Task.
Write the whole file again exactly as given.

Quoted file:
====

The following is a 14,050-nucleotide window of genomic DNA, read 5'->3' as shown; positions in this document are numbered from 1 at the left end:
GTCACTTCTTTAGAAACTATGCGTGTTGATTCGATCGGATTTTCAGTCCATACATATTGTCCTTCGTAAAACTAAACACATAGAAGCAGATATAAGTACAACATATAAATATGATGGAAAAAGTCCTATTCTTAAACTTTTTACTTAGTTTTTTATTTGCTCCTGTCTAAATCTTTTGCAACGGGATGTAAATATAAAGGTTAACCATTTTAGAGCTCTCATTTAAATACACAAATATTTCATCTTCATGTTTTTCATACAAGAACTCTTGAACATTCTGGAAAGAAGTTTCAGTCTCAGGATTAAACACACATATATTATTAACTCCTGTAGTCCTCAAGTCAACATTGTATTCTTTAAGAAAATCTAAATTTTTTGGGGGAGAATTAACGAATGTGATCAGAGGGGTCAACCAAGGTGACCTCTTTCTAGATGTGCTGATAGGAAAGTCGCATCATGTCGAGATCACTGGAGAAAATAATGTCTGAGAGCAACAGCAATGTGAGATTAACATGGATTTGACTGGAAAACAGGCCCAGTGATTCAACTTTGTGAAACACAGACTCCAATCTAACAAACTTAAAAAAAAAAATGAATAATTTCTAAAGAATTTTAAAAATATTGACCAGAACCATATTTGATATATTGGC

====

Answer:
The following is a 14,050-nucleotide window of genomic DNA, read 5'->3' as shown; positions in this document are numbered from 1 at the left end:
GTCACTTCTTTAGAAACTATGCGTGTTGATTCGATCGGATTTTCAGTCCATACATATTGTCCTTCGTAAAACTAAACACATAGAAGCAGATATAAGTACAACATATAAATATGATGGAAAAAGTCCTATTCTTAAACTTTTTACTTAGTTTTTTATTTGCTCCTGTCTAAATCTTTTGCAACGGGATGTAAATATAAAGGTTAACCATTTTAGAGCTCTCATTTAAATACACAAATATTTCATCTTCATGTTTTTCATACAAGAACTCTTGAACATTCTGGAAAGAAGTTTCAGTCTCAGGATTAAACACACATATATTATTAACTCCTGTAGTCCTCAAGTCAACATTGTATTCTTTAAGAAAATCTAAATTTTTTGGGGGAGAATTAACGAATGTGATCAGAGGGGTCAACCAAGGTGACCTCTTTCTAGATGTGCTGATAGGAAAGTCGCATCATGTCGAGATCACTGGAGAAAATAATGTCTGAGAGCAACAGCAATGTGAGATTAACATGGATTTGACTGGAAAACAGGCCCAGTGATTCAACTTTGTGAAACACAGACTCCAATCTAACAAACTTAAAAAAAAAAATGAATAATTTCTAAAGAATTTTAAAAATATTGACCAGAACCATATTTGATATATTGGC